A man is seen in silhouette in the Congress center on the opening of the annual meeting of the World Economic Forum (WEF) in Davos on January 15, 2024
WEF: the get-together’s glory days were in the early to mid-noughties © Fabrice Coffrini/AFP via Getty Images

I did Davos once. I schmoozed with billionaire bankers and businessmen. I spent hours in queues below sniper-strewn roofs waiting for now-King Charles and then-President Donald Trump to pass. I got an incredibly tight squeeze from Cherie Blair after moderating a panel convened about 15 minutes before it started when the Ghanaian president couldn’t make it for our “fireside chat”. I listened to many men wax lyrical on the limitless potential of blockchain technology (before telling them, as politely as I could, why they were wrong).

That was four years ago, just before Covid-19 shut much of the world down, when the official theme for the conference was “stakeholders for a cohesive and sustainable world” — a theme so perfectly generic and management-speak-ish that it sounds as if it were produced by some early version of ChatGPT. With this year’s “rebuilding trust” as the World Economic Forum’s theme, generic management-speak could indeed be thought of as the lingua franca at Davos. Last year, one of the “key takeaways” from the conference was apparently the importance of “cultivating mattering” which, according to a WEF report, is “truly a meta-skill for modern management in a fragmented world”.

It has become something of a cliché to call out the hypocrisy — and the detachment from reality — of the elites who descend on the Swiss Alpine village each year. But the hubris among the Davos set is palpable.

“It’s pretty extraordinary that we, a select group of human beings because of whatever touched us at some point in our lives, are able to sit in a room and come together and actually talk about saving the planet . . . it’s so, almost extraterrestrial, to think about,” former US secretary of state John Kerry, a Davos regular, told the conference last year.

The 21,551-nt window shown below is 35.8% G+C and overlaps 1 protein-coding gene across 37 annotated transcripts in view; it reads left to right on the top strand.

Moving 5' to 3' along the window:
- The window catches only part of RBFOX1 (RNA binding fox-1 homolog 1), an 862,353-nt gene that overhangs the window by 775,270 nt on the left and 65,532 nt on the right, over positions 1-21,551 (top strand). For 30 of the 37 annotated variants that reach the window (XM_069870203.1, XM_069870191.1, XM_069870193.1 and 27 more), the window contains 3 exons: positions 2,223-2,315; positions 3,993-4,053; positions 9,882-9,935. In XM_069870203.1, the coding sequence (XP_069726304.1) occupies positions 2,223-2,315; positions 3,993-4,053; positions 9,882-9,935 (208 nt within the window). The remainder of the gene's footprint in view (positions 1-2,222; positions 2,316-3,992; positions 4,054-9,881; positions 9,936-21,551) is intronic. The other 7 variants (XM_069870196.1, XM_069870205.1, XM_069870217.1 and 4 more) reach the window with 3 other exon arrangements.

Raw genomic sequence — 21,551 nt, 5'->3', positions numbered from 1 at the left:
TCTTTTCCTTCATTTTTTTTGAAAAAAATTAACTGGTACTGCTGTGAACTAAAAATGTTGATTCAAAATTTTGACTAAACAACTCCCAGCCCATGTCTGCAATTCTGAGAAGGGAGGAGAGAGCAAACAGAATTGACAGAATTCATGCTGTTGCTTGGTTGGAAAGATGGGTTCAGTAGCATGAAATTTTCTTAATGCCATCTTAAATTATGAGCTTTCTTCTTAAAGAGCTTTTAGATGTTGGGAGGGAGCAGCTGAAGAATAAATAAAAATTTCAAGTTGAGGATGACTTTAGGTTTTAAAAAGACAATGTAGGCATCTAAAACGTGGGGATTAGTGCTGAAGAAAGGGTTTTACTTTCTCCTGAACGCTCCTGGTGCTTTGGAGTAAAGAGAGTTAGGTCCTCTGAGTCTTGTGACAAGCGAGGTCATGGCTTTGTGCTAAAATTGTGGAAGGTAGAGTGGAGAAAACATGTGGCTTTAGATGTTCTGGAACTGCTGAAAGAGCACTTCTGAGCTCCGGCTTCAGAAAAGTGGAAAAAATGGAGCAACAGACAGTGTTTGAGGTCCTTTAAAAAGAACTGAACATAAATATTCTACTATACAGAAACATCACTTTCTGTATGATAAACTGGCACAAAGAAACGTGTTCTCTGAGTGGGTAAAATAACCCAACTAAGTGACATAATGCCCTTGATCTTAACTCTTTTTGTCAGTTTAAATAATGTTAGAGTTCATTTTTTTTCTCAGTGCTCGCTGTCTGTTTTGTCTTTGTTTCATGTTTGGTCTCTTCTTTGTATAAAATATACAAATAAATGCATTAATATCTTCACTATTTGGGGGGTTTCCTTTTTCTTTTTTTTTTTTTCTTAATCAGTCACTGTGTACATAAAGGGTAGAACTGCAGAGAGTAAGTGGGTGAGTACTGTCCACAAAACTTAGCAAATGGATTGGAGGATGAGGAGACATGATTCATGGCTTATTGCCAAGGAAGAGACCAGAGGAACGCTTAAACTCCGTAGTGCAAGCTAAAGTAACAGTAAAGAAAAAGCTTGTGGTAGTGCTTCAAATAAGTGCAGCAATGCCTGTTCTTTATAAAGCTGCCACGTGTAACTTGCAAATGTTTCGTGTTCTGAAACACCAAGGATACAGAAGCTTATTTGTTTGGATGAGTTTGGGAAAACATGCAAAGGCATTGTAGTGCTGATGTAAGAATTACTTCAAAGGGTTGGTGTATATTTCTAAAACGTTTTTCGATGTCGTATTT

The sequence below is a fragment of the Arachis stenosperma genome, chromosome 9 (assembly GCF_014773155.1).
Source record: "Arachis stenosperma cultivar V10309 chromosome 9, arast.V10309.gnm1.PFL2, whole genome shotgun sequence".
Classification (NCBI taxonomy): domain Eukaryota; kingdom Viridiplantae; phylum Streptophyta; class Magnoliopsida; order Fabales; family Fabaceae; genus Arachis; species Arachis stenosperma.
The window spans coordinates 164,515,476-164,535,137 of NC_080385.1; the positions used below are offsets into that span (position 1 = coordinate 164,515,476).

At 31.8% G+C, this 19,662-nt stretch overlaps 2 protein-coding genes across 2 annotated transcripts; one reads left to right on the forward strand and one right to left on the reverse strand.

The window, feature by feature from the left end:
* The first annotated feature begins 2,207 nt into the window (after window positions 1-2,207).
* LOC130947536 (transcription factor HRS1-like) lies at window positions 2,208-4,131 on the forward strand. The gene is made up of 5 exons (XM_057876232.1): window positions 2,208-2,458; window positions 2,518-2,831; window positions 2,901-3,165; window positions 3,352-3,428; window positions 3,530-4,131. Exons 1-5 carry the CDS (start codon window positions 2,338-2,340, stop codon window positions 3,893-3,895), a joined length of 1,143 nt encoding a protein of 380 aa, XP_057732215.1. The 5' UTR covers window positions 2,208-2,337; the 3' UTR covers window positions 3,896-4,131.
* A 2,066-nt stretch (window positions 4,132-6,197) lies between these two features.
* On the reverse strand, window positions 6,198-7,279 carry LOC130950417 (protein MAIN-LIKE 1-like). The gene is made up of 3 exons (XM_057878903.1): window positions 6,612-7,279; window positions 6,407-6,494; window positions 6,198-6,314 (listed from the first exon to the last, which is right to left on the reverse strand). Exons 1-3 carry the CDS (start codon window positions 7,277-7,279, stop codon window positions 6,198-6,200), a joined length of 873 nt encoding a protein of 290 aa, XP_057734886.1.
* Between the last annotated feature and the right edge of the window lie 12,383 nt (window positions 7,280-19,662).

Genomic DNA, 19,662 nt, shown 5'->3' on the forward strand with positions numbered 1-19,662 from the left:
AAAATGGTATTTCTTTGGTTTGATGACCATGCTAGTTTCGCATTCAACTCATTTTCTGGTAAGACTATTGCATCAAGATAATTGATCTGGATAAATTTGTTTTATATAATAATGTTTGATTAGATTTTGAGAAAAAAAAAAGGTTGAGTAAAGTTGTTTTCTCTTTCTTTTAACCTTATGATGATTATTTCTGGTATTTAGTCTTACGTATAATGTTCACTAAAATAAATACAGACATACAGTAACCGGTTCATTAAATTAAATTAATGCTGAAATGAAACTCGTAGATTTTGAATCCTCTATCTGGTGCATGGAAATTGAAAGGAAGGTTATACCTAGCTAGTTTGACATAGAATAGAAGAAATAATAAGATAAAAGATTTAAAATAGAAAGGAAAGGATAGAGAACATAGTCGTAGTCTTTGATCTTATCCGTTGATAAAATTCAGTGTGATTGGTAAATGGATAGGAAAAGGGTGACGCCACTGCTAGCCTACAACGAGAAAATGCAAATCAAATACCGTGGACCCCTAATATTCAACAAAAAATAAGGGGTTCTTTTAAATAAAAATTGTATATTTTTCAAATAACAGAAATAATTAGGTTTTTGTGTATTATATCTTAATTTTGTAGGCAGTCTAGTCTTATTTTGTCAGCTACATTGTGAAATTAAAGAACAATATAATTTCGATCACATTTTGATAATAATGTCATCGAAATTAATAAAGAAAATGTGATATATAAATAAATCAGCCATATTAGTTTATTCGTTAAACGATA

This year, Bloomberg, in its spiel about the “Bloomberg House” set up for this year’s conference, tells us that “meaningful change happens when the right people come together in the right place”.

All of this would probably have seemed good and proper in the conference’s glory days in the early to mid-noughties, when the idea that globalisation was an unalloyed good was not just the consensus at Davos but across the world. This was the time of “hyperglobalisation”, when global trade was growing significantly faster than gross domestic product — an era that ended with the global financial crisis of 2008.

The whole idea has gone out of fashion — even becoming a dirty word in some (predictable) quarters: Trump recently used it to insult his GOP rival Nikki Haley, telling a crowd “she’s a globalist; she likes the globe”. And no forum is more associated with globalisation than Davos. According to a Google tracker of frequency with which words and phrases are used in English-language books, the term peaked around 2007, falling sharply since. The use of the word “Davos”, meanwhile, follows a remarkably similar path and peaked in 2008.

It is 20 years since the American political scientist Samuel P Huntington used the term “Davos man” to describe the kind of “gold-collar workers”, or “cosmocrats”, who “view national boundaries as obstacles that thankfully are vanishing, and see national governments as residues from the past whose only useful function is to facilitate the elite’s global operations”. 

But the idea that the Davos global elite would rather be schmoozing with each other than dealing with the messy business of national politics persists, and for understandable reasons. Last year, UK Labour party leader and likely next prime minister Keir Starmer told The News Agents podcast he would choose Davos over Westminster “because Westminster is too constrained”.

The archetypal Davos Man is indeed still a man, too. This year, 28 per cent of the conference’s attendees will be women — a “significant milestone”, the WEF tells me. That’s up from 15 per cent ten years ago — a slight improvement, certainly, but the fact that only just over quarter of attendees are women in 2024 hardly seems something to shout about.

The truth is that Davos is losing its relevance and increasingly seems out of touch with the spirit of the times. Once a place, perhaps, where people with starkly different perspectives could talk on neutral ground, it has become so associated with one particular pro-capitalism, pro-globalisation worldview that many of the world’s most powerful people — including the world’s richest man, Elon Musk — would now rather poke fun at it online than attend.

Now in its 54th year, Davos is declining. Its chair, Klaus Schwab, is apparently in good health, but he is in his 86th year. Will Davos survive him? I’m not altogether convinced.

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